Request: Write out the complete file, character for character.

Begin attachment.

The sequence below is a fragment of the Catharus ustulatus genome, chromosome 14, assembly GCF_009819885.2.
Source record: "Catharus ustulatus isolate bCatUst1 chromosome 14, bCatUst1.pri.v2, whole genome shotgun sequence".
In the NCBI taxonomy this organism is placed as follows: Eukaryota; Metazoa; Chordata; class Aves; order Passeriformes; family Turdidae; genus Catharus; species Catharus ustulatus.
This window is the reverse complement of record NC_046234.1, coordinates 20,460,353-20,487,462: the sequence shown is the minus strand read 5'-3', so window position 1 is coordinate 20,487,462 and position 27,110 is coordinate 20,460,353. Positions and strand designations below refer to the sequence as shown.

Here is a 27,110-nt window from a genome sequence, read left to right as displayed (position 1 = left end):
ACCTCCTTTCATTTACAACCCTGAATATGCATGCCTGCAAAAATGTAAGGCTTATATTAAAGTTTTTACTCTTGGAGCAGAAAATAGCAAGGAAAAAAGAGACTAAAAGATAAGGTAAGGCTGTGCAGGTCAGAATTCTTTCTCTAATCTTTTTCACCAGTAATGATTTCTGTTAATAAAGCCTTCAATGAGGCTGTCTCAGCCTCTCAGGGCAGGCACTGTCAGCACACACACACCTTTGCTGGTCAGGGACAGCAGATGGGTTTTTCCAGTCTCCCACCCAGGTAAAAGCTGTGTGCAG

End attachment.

The sequence below is a fragment of the Catharus ustulatus genome, chromosome 14, assembly GCF_009819885.2.
Source record: "Catharus ustulatus isolate bCatUst1 chromosome 14, bCatUst1.pri.v2, whole genome shotgun sequence".
In the NCBI taxonomy this organism is placed as follows: Eukaryota; Metazoa; Chordata; class Aves; order Passeriformes; family Turdidae; genus Catharus; species Catharus ustulatus.
This window is the reverse complement of record NC_046234.1, coordinates 20,460,353-20,487,462: the sequence shown is the minus strand read 5'-3', so window position 1 is coordinate 20,487,462 and position 27,110 is coordinate 20,460,353. Positions and strand designations below refer to the sequence as shown.

Here is a 27,110-nt window from a genome sequence, read left to right as displayed (position 1 = left end):
ACCTCCTTTCATTTACAACCCTGAATATGCATGCCTGCAAAAATGTAAGGCTTATATTAAAGTTTTTACTCTTGGAGCAGAAAATAGCAAGGAAAAAAGAGACTAAAAGATAAGGTAAGGCTGTGCAGGTCAGAATTCTTTCTCTAATCTTTTTCACCAGTAATGATTTCTGTTAATAAAGCCTTCAATGAGGCTGTCTCAGCCTCTCAGGGCAGGCACTGTCAGCACACACACACCTTTGCTGGTCAGGGACAGCAGATGGGTTTTTCCAGTCTCCCACCCAGGTAAAAGCTGTGTGCAG